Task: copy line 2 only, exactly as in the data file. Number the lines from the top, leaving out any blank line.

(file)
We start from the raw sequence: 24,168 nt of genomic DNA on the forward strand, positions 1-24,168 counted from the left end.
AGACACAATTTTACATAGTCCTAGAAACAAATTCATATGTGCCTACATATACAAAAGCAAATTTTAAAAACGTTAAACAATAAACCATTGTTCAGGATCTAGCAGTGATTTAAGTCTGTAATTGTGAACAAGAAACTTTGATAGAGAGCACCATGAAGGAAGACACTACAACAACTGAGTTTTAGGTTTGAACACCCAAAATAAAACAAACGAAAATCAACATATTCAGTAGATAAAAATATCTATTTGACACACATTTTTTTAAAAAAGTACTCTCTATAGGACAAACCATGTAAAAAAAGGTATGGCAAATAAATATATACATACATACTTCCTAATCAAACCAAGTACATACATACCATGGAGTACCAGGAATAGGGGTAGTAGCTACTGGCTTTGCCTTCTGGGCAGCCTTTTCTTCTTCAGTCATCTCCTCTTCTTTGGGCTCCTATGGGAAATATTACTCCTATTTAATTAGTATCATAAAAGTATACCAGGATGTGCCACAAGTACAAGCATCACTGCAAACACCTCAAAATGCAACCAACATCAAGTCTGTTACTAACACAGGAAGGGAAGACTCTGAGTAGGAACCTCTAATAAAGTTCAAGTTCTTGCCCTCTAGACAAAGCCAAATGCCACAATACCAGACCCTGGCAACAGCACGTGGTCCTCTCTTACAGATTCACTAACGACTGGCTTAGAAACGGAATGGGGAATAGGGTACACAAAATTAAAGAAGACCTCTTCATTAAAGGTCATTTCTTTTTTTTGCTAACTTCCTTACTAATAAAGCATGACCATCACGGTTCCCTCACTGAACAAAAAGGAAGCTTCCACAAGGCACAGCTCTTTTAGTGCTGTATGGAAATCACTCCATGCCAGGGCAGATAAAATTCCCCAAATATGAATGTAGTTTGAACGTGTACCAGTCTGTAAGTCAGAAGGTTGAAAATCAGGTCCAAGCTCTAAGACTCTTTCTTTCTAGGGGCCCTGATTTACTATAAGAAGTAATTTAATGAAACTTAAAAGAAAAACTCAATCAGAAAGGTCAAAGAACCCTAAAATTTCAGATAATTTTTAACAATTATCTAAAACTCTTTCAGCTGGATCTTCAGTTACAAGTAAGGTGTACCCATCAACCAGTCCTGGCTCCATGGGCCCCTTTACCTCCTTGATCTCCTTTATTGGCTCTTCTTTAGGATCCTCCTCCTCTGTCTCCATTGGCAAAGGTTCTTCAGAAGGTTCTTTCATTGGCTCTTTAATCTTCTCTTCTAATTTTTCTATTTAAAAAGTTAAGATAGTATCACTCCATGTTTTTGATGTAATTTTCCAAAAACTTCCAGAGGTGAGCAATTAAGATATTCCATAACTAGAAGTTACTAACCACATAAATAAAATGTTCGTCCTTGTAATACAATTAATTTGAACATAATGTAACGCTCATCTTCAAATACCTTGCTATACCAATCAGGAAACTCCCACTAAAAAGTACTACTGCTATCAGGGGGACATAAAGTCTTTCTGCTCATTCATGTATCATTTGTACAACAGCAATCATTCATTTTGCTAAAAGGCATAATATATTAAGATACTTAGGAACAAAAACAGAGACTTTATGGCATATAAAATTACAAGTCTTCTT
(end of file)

AGACACAATTTTACATAGTCCTAGAAACAAATTCATATGTGCCTACATATACAAAAGCAAATTTTAAAAACGTTAAACAATAAACCATTGTTCAGGATCTAGCAGTGATTTAAGTCTGTAATTGTGAACAAGAAACTTTGATAGAGAGCACCATGAAGGAAGACACTACAACAACTGAGTTTTAGGTTTGAACACCCAAAATAAAACAAACGAAAATCAACATATTCAGTAGATAAAAATATCTATTTGACACACATTTTTTTAAAAAAGTACTCTCTATAGGACAAACCATGTAAAAAAAGGTATGGCAAATAAATATATACATACATACTTCCTAATCAAACCAAGTACATACATACCATGGAGTACCAGGAATAGGGGTAGTAGCTACTGGCTTTGCCTTCTGGGCAGCCTTTTCTTCTTCAGTCATCTCCTCTTCTTTGGGCTCCTATGGGAAATATTACTCCTATTTAATTAGTATCATAAAAGTATACCAGGATGTGCCACAAGTACAAGCATCACTGCAAACACCTCAAAATGCAACCAACATCAAGTCTGTTACTAACACAGGAAGGGAAGACTCTGAGTAGGAACCTCTAATAAAGTTCAAGTTCTTGCCCTCTAGACAAAGCCAAATGCCACAATACCAGACCCTGGCAACAGCACGTGGTCCTCTCTTACAGATTCACTAACGACTGGCTTAGAAACGGAATGGGGAATAGGGTACACAAAATTAAAGAAGACCTCTTCATTAAAGGTCATTTCTTTTTTTTGCTAACTTCCTTACTAATAAAGCATGACCATCACGGTTCCCTCACTGAACAAAAAGGAAGCTTCCACAAGGCACAGCTCTTTTAGTGCTGTATGGAAATCACTCCATGCCAGGGCAGATAAAATTCCCCAAATATGAATGTAGTTTGAACGTGTACCAGTCTGTAAGTCAGAAGGTTGAAAATCAGGTCCAAGCTCTAAGACTCTTTCTTTCTAGGGGCCCTGATTTACTATAAGAAGTAATTTAATGAAACTTAAAAGAAAAACTCAATCAGAAAGGTCAAAGAACCCTAAAATTTCAGATAATTTTTAACAATTATCTAAAACTCTTTCAGCTGGATCTTCAGTTACAAGTAAGGTGTACCCATCAACCAGTCCTGGCTCCATGGGCCCCTTTACCTCCTTGATCTCCTTTATTGGCTCTTCTTTAGGATCCTCCTCCTCTGTCTCCATTGGCAAAGGTTCTTCAGAAGGTTCTTTCATTGGCTCTTTAATCTTCTCTTCTAATTTTTCTATTTAAAAAGTTAAGATAGTATCACTCCATGTTTTTGATGTAATTTTCCAAAAACTTCCAGAGGTGAGCAATTAAGATATTCCATAACTAGAAGTTACTAACCACATAAATAAAATGTTCGTCCTTGTAATACAATTAATTTGAACATAATGTAACGCTCATCTTCAAATACCTTGCTATACCAATCAGGAAACTCCCACTAAAAAGTACTACTGCTATCAGGGGGACATAAAGTCTTTCTGCTCATTCATGTATCATTTGTACAACAGCAATCATTCATTTTGCTAAAAGGCATAATATATTAAGATACTTAGGAACAAAAACAGAGACTTTATGGCATATAAAATTACAAGTCTTCTT